With his second book about Sam Hunt proving a hit, Colin Hogg ponders why so much of his writing career has been inspired by his mates.
Mate is one of those words New Zealand men throw around like lawn seed. I’ve never much liked men I barely know calling me “mate”. It makes me think that they can’t remember my name. It makes me feel that if every man in New Zealand wore a name tag, it would read “Mate”. Which feels like the start of a Fred Dagg skit, so let’s not go there.
My 10th book (recently released, not for softies) is called Sam Hunt: Off the Road, and it is, as it happens, about a mate of mine. It’s the second book I’ve written about Sam, the well-known poet and national treasure. My first book about him, Angel Gear: On the Road with Sam Hunt, was published 30 years ago.
It was the process of writing that first book at the end of the 1980s that made us mates and we’ve been mates – off and on – ever since, which is what led to my writing this second book about him, though only after a lot of dithering.
Talk of another book would come up now and then between us, though we always told each other we should never embark on such a foolish enterprise and that, if we did, we’d likely fight about it and that could be the end of us as pals. A new book would come from a quite different place than the last one, a much more informed place, now that we were old mates.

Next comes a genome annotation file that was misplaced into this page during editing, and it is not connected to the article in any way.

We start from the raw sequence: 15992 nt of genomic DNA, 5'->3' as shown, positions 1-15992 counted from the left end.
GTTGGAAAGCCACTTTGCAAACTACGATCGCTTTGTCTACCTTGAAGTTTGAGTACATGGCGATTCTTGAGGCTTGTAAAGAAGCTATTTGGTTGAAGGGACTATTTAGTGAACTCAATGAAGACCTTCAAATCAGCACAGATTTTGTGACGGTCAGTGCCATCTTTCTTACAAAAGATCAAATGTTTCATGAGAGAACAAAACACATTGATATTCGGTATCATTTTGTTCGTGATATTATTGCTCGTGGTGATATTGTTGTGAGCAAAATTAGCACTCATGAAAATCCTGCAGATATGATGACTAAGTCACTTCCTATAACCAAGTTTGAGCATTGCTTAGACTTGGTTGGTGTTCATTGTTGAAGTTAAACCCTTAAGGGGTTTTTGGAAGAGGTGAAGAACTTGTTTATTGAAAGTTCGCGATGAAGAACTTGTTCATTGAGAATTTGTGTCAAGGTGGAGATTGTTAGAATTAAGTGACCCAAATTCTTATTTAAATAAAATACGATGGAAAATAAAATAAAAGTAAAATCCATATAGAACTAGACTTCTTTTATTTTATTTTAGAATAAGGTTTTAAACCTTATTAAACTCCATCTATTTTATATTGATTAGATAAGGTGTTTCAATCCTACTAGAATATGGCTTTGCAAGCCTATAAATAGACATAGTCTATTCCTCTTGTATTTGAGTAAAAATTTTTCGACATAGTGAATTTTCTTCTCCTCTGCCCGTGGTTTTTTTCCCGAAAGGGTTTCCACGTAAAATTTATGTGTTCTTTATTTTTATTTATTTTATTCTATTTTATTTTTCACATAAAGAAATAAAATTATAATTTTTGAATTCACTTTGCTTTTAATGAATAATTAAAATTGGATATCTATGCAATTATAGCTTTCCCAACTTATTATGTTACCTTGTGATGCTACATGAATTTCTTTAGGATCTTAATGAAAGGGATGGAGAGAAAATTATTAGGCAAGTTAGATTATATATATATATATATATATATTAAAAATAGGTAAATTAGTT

When I signed on, in 1988, as Sam’s road manager for a tour and for the purpose of writing that first book, I didn’t really know him very well at all. It was our first date, really. It could have gone either way. Thirty years later, it’s another world altogether.
But I went ahead and wrote Off the Road anyway and Sam read it and said he was happy and it hasn’t been the end of us so far, though, as mentioned, the book hasn’t been out long and anything could happen.
We’ve fallen out before, spectacularly, about unusual things, but you’ll need to read the book to get any detail of that. It’s too painful for me to repeat here.
Off the Road grew out of mateship, out of the crunchy humus of our 30-year friendship, which afforded me unusual intimacy with my subject. But writing the book was complicated by that closeness, too.
It was hard to consider boundaries, until we decided there really weren’t any. There were some misunderstandings, early on especially, and I decided to make that part of the story if it was going to get to any sort of truth. Mates, like other human creatures, do fight sometimes.